- there is a need to describe, authenticate, and manage these resources,
- therefore, new guidelines and architectures are developed among different communities.
Priscilla Caplan described the metadata movement as "a blooming garden, traversed by crosswalks, atop a steep and rocky road" (Caplan, 2000).
- This metadata "blooming garden" can be viewed from different perspectives:
(1) There is no limit for the type or amount of resources that can be described by metadata.
For any area that shows a demand for electronic resource discovery and sharing, a metadata standard can be developed or proposed.
Today, the resources described by metadata consist of:
- bibliographical objects (e.g., as represented by MARC records, Dublin Core descriptions),
- archival inventories and registers (e.g., EAD encoded finding aids),
- geospatial objects (e.g., FGDC metadata),
- museum and visual resources (e.g., CDWA, VRA Core, IPTC metadata),
- educational materials (e.g., LOM metadata),
- biological diversity (e.g., Darwin Core),
- people (as encided with Friend of a Friend (FOAF) schema),
- any webpage's contents (embedded with Schema.org properties)
- and many others.
The use of these metadata standards is not limited by language or country boundaries.
(2) There is no limit for the number of overlapping metadata standards for any type of resources or any subject domain.
Variant systems are often found even within a single subject community.
In describing museum and visual resources, for instance, there are at least nine well-structured and well-documented metadata schemas, ranging from very comprehensive and detailed ones to the more general and open cores.
(3) There is no limit for the types of profession or subject domain that can be involved in metadata standard development and application.
Metadata and Organizing Educational Resources on the Internet (Greenberg, 2000) documents the experiences of those who are actively engaged in projects that organize Internet resources for educational purposes, including metadata creators (both catalogers and indexers), library administrators, and educators.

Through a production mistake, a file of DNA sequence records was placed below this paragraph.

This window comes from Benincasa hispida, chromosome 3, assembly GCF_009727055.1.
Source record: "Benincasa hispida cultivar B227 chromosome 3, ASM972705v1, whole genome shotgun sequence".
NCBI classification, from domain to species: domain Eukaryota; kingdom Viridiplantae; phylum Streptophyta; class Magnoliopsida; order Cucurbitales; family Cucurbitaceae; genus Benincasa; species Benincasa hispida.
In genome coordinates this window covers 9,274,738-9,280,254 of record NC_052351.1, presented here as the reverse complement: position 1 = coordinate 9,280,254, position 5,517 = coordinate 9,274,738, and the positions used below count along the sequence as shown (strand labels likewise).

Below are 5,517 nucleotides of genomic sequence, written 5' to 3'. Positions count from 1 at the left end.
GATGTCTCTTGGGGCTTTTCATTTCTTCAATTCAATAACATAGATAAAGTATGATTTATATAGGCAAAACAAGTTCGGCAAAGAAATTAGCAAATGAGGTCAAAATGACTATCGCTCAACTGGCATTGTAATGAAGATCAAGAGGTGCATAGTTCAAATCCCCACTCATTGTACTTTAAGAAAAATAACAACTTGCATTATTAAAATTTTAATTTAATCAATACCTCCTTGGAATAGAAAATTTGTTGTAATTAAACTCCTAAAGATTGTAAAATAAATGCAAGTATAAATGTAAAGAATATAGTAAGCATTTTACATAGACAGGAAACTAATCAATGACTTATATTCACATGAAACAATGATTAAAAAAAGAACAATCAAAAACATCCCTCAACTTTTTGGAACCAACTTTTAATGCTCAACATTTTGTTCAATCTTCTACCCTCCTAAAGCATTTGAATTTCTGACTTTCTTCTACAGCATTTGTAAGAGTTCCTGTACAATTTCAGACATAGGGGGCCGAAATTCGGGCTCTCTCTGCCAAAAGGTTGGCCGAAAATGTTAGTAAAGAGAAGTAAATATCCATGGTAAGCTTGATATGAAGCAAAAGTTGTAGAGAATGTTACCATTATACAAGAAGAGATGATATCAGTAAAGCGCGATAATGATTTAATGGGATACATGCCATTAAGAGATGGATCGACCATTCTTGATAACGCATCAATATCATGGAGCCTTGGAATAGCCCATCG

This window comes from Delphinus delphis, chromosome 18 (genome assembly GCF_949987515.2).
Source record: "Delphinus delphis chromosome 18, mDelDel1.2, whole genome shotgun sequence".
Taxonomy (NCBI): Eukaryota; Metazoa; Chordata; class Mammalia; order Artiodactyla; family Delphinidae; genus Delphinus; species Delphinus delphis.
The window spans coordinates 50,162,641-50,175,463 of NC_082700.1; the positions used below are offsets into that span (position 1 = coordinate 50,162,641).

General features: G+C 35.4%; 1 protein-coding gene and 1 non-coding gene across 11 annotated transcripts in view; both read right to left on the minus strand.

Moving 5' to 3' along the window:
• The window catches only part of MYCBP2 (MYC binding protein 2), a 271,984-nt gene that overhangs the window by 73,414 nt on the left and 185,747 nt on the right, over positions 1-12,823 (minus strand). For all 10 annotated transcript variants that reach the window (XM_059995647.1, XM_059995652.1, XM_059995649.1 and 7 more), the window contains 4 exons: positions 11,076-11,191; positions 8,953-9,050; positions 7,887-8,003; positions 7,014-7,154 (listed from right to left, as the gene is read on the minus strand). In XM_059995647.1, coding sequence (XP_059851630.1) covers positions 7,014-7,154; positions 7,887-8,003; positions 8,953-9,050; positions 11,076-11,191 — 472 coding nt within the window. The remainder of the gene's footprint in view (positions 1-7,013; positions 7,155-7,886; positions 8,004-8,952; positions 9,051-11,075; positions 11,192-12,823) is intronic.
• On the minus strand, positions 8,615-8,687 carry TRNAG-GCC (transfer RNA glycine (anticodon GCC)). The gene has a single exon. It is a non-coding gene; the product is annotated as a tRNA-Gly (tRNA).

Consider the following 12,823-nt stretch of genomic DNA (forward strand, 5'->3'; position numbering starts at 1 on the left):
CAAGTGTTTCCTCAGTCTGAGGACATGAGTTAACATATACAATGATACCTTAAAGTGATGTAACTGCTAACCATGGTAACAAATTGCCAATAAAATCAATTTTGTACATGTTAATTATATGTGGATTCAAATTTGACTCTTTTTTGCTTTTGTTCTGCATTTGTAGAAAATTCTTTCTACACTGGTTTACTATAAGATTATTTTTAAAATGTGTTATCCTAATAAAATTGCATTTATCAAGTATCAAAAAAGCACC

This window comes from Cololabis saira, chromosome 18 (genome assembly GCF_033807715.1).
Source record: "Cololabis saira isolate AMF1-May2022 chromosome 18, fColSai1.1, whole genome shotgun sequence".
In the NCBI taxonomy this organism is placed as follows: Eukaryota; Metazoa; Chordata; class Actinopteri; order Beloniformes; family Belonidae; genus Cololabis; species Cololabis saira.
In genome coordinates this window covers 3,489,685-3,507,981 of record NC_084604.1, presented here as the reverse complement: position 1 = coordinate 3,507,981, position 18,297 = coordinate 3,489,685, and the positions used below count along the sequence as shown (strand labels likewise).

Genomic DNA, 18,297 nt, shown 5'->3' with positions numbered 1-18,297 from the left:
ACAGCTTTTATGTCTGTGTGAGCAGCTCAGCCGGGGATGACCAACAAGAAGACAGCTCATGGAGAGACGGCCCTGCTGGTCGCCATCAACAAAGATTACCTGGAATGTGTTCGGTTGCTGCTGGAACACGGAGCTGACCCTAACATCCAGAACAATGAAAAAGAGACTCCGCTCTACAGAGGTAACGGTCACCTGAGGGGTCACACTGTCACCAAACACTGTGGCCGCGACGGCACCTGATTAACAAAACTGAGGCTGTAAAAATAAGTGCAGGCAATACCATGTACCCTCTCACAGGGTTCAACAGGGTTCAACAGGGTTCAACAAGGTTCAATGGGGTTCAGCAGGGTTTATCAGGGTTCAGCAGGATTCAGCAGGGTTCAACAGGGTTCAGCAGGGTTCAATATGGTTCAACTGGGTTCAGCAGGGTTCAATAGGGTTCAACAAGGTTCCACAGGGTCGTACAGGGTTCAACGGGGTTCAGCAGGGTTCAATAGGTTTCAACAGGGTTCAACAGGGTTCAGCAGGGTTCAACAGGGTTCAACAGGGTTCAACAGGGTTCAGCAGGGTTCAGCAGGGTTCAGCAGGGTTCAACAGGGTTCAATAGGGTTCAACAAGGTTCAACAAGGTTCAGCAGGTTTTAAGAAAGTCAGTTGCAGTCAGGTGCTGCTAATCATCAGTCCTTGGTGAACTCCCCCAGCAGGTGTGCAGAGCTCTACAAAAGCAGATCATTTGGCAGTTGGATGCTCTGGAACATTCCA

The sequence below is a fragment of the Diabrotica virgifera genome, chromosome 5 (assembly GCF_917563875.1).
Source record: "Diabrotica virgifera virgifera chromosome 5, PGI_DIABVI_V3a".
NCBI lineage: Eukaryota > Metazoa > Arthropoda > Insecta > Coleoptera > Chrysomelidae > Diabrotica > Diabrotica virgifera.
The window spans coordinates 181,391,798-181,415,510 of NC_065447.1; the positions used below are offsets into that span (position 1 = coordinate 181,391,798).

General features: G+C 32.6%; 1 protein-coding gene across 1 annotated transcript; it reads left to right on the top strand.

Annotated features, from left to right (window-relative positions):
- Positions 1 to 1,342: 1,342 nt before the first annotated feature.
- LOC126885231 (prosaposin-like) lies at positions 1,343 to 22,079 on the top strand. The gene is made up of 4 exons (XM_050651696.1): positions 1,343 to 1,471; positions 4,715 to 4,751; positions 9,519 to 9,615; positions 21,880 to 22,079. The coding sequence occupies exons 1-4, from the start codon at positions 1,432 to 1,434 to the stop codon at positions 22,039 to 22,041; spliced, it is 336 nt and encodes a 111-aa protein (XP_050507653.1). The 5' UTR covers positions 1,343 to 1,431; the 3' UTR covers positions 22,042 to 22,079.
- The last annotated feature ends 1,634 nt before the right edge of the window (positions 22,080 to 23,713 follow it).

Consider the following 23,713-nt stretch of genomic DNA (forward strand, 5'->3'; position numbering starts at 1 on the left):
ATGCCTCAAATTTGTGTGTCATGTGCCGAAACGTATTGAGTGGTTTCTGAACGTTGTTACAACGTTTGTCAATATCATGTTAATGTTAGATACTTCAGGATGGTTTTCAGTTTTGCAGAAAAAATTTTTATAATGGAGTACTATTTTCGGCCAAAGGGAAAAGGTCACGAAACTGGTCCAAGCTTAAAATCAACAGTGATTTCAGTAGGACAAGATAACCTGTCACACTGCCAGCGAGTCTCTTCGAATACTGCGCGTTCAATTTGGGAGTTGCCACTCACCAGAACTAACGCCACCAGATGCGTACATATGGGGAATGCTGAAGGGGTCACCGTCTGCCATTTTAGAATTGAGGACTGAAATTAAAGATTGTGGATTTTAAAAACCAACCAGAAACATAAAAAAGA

The National Science Digital Library (NSDL) established a Metadata Repository based on the metadata records harvested from nearly 100 digital collections funded by the National Science Foundation. The collections and the metadata for the collections and items were built by educators of K-12, undergraduate, and graduate schools, together with publishers, scientists, engineers, medical doctors, professional associations, and so on.
The Semantic Web and Linked Data movement
In recent years, the concepts and technologies of the Semantic Web (i.e., the Web of Data), Linked Open Data, and Big Data have changed the world. Metadata -- structured data about other data -- are receiving even wider and greater attention than ever before.
LAMs were among the first to publish their data (including bibliographic data, object descriptions, name authorities, and controlled vocabularies) as Linked Data.
Caplan, Priscilla (2000). International metadata initiatives:
lessons in bibliographic control.
Paper presented at: Conference on
Bibliographic Control in the New Millennium,
Library of Congress, November, 2000.
Ercegovac, Zorana (1999).
Introduction. In: Integrating Multiple Overlapping Metadata Standards, a Special Topic Issue.
Journal of the American Society for Information Science, 50(13).1165-1168
Jane Greenberg ed. (2000).
Metadata and Organizing Educational Resources on the Internet.
(A monograph published simultaneously as the
Journal of Internet Cataloging, Vol. 3, Nos. 1 and 2/3.)
The Haworth Press, Inc.
The National Science Digital Library (2004).
2004 Annual Report. Part 1.
W3C Incubator Group (2011)
Library Linked Data Incubator Group Final Report, W3C Incubator Group Report 25 October 2011.